The Tricky Art of the Apology

Sincere ApologyWho hasn’t said something in the heat of the moment that they regret? Everyone makes mistakes. We make insensitive statements, we speak before we think, and we let our emotions get the best of us.

No workplace is perfect. Managers berate subordinates in meetings. Colleagues make snide remarks about each other. Even worse, people send emails, texts, or tweets without giving sufficient consideration to how the messages will be received. This makes our insensitivities more public and all the more egregious.

Even seasoned executives aren’t immune from foot-in-mouth disease. Tony Hayward, the former CEO of British Petroleum, famously complained that he “wanted his life back” in the midst of the 2010 oil spill. (He later apologized to the families of the workers who had died in the tragedy, as well as the thousands of people whose lives were totally disrupted.)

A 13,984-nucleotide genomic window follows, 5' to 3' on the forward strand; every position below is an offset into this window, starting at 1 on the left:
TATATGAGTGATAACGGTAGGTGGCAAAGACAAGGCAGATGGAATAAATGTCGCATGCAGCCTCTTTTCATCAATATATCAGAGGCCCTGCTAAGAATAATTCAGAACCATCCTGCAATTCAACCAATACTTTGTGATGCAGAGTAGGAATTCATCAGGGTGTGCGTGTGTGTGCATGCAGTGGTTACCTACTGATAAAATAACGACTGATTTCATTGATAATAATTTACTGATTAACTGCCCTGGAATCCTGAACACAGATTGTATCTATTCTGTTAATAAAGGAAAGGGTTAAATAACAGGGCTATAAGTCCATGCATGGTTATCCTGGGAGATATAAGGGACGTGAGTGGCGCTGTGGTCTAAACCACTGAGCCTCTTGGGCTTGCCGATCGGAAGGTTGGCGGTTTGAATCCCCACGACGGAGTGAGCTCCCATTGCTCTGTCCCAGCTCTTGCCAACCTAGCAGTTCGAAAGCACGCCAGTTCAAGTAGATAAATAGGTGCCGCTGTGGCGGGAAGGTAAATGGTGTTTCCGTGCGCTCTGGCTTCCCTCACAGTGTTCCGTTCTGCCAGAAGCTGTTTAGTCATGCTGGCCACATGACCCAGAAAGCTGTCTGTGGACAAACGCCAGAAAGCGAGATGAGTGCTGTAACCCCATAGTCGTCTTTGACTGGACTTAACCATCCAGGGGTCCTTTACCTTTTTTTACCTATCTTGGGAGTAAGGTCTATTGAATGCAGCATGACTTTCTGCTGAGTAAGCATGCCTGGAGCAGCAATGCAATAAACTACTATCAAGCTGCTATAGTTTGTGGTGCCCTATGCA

It’s time for an apology. But apologies can be tricky and can backfire. Without some forethought, an apology — public or private — is no guarantee we’ll redeem ourselves. Sometimes, people aren’t ready to forgive.

More often than not, however, our apology fails because we apologize the wrong way. We make the apology all about ourselves. We justify, explain, and coat it with our own polish.

This article explores how to craft an effective apology, and suggests important elements that should be included so that you restore trust and rebuild relationships.

This is a brief synopsis of a 730 word article and 3 Article Nuggets*, suitable for consultants’ newsletters for executives and leaders in organizations. It is available for purchase with full reprint rights, which means you may put your name on it and use it in your newsletters, blogs or other marketing materials. You may also modify it and add your personal experiences and perspectives.

The complete article includes these important concepts:

  • Don’t Justify
  • Acknowledge Their Feelings and Values
  • Restore Common Ground
  • Know Your Audience

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